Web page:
PITTSFORD, N.Y.: Cornerbacks Tramon Williams and Justin Gilbert will forever be linked in Browns history.



That’s because the franchise almost certainly never would have signed Williams to a three-year, $21 million contract in March if Gilbert had shown signs of living up to expectations as the eighth overall pick in last year’s NFL Draft.



But the Browns acquired Williams, a longtime starter for the Green Bay Packers, because they let Buster Skrine walk in free agency and realized they couldn’t rely on Gilbert to start opposite two-time Pro Bowl corner Joe Haden.



The gravity of the situation couldn’t have been more obvious Monday, when the Browns and Buffalo Bills held the first of two joint practices at St. John Fisher College.



Williams, 32, and Gilbert, 23, combined for a heaven-and-hell day.



The 6-foot, 192-pound Williams was just about the only Browns cornerback who consistently held his own against the Bills’ receiving corps, which was without Percy Harvin (hip) for the entire session and without fellow standout Sammy Watkins (glute) for everything but individual drills.



The Browns were without Haden (hamstring) and fellow corners Pierre Desir (hamstring), Robert Nelson (hamstring) and K’Waun Williams (abdominal). The injuries to Haden and Desir thrust Gilbert into action with the first-team offense opposite Tramon Williams. K’Waun Williams is the defense’s primary nickel corner.



According to the Beacon Journal’s unofficial count, Tramon Williams had three pass breakups in 11-on-11 drills, including one near interception. Two of his breakups were in the red zone, including one in the back of the end zone.



“That was a key signing for us to really stabilize that room, losing Buster,” Browns coach Mike Pettine said of adding Williams. “Anytime you can bring a veteran guy that’s proven that he can play at a high level for a long time in this league, it’s a great example for our young guys. He can certainly still play now.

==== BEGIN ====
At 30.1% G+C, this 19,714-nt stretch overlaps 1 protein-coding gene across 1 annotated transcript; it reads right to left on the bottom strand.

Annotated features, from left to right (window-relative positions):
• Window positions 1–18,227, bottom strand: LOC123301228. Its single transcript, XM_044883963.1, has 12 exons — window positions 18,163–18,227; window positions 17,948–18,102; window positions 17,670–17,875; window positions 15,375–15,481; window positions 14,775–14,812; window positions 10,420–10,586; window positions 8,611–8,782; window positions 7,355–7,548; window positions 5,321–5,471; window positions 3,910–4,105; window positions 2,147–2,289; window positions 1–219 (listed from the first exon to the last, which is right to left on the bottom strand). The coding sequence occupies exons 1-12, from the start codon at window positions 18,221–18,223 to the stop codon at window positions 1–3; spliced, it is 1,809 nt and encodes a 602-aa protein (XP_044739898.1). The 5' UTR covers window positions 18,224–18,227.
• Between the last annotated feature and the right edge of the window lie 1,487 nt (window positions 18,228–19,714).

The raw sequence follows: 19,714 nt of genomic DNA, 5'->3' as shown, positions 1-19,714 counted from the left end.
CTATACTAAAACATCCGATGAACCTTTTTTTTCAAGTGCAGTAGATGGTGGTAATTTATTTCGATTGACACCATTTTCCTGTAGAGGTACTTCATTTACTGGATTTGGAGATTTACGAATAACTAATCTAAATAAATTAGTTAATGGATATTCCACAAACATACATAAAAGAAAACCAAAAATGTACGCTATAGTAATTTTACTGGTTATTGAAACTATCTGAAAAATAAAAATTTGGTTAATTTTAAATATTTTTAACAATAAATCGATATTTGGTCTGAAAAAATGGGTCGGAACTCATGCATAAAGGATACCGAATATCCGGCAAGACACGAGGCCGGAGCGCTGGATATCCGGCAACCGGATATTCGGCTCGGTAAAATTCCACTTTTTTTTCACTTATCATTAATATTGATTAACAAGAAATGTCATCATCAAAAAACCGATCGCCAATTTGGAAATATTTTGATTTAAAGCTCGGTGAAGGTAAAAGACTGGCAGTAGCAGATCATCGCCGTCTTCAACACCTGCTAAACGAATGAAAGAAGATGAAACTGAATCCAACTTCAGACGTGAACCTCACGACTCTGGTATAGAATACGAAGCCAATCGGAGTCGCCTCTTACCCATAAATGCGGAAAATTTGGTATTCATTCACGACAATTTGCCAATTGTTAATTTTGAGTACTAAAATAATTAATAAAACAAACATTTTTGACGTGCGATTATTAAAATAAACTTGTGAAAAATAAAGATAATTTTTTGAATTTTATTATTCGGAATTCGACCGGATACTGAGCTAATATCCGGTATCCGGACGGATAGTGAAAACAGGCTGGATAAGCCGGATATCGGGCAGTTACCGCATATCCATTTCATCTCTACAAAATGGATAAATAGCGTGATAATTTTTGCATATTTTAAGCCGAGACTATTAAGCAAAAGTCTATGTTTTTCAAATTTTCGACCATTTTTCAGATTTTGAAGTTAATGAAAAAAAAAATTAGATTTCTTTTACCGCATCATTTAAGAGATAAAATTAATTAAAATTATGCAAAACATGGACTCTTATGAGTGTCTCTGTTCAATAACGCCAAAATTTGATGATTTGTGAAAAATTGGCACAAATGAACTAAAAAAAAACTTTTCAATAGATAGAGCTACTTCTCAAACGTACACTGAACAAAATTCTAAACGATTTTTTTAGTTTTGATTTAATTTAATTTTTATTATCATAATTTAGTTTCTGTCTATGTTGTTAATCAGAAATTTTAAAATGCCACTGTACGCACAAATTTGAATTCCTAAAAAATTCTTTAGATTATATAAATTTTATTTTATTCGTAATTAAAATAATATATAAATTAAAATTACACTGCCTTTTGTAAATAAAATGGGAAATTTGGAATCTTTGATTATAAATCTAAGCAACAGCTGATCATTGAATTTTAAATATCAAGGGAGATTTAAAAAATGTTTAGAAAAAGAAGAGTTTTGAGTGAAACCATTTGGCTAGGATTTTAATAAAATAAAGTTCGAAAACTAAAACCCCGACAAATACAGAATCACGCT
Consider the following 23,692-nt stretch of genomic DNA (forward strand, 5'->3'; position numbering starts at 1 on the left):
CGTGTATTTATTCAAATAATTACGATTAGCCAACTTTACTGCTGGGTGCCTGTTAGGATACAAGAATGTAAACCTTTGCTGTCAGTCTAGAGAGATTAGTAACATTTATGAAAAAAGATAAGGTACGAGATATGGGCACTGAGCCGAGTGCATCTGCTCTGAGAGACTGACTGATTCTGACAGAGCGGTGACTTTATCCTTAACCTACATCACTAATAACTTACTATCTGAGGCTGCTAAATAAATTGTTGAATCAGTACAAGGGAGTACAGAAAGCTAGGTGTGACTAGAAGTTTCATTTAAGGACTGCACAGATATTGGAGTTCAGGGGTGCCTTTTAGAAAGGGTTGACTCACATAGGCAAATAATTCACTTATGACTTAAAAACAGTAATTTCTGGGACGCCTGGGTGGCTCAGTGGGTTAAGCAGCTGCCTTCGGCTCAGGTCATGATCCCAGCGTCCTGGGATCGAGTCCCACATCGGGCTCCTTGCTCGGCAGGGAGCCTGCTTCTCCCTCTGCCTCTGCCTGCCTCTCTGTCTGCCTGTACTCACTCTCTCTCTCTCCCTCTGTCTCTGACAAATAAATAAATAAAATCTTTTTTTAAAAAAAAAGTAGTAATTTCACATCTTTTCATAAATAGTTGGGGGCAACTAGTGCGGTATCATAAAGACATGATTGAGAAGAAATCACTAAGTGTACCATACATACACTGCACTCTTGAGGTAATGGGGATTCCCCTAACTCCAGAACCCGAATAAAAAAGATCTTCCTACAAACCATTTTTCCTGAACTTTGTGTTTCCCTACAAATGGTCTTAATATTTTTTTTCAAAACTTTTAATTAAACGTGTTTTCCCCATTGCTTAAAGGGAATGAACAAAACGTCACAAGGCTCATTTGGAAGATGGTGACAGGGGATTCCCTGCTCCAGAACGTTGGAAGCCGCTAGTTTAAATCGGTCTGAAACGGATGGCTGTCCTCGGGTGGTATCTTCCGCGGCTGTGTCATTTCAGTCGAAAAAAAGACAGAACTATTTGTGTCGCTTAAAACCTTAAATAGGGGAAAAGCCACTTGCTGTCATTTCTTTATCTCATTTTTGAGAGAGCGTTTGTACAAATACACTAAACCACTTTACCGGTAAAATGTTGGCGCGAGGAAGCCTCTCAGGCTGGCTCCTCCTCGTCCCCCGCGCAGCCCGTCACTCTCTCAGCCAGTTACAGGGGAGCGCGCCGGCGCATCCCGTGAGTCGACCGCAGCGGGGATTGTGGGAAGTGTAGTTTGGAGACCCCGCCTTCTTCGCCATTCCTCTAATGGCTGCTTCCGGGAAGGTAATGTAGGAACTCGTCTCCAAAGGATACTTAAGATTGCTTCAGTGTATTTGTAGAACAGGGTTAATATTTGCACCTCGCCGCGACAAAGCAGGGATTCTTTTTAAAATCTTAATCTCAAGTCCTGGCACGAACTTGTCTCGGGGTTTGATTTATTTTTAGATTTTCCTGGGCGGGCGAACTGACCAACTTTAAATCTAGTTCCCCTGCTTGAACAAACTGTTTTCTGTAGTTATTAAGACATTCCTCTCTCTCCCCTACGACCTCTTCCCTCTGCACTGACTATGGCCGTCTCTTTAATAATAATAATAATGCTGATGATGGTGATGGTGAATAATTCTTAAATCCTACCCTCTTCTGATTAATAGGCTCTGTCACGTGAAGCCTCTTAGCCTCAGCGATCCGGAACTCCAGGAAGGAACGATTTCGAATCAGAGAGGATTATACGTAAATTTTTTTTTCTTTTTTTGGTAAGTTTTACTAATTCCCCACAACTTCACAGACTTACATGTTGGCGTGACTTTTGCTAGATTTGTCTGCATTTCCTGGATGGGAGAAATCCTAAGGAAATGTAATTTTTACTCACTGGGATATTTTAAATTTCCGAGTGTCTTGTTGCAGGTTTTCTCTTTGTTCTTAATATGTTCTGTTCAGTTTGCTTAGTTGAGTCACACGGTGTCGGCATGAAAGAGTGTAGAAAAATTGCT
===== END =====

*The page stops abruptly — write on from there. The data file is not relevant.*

“I think he’s a great complement to Joe [Haden]. He understands being opposite of Joe Haden he’s going to get a lot of throws his way. We understand that as a staff, so we’ll do some things to help him out, to hopefully free him up that he can make some plays. I can’t say enough good things about him. He’s been the ultimate professional.”



On the other hand, Gilbert had a nightmare of a practice.



According to the Beacon Journal’s unofficial tally, he allowed 11 receptions (four in one-on-one drills, one in a seven-on-seven drill and six in 11-on-11 drills), didn’t break up a single pass and surrendered a catch every time he was targeted. He unofficially surrendered one touchdown in a one-on-one drill and two during an 11-on-11 drill in which the ball was placed on the 25-yard line or closer.



Reporters obviously don’t know players’ assignments like their coaches do, so there is some gray area when tracking practices.



For example, Gilbert let Bills receiver Robert Woods blow by him during a play in an 11-on-11 period. Free safety Jordan Poyer was late in his attempt to pick up the coverage, and Woods caught a deep pass from quarterback Matt Cassel on a go route. If Gilbert didn’t blow the coverage, he would have only allowed 10 catches, including five in 11-on-11 drills, according to the Beacon Journal’s tabulation.



Either way, Gilbert has admitted he erred during a similar-looking play Thursday night in a 20-17 loss to Washington in the preseason opener. He explained he got caught looking into the backfield and allowed receiver Pierre Garcon to sprint past him uncovered. Garcon would have easily scored a touchdown had he not dropped a deep pass from Robert Griffin III at the Browns’ 15-yard line.



ProFootballFocus.com graded 33 Browns defensive players in the exhibition opener and ranked Gilbert last. He was targeted eight times and surrendered four receptions, according to the website.



So Gilbert followed a rough preseason game with a dreadful practice against the Bills. He was not made available to the media Monday.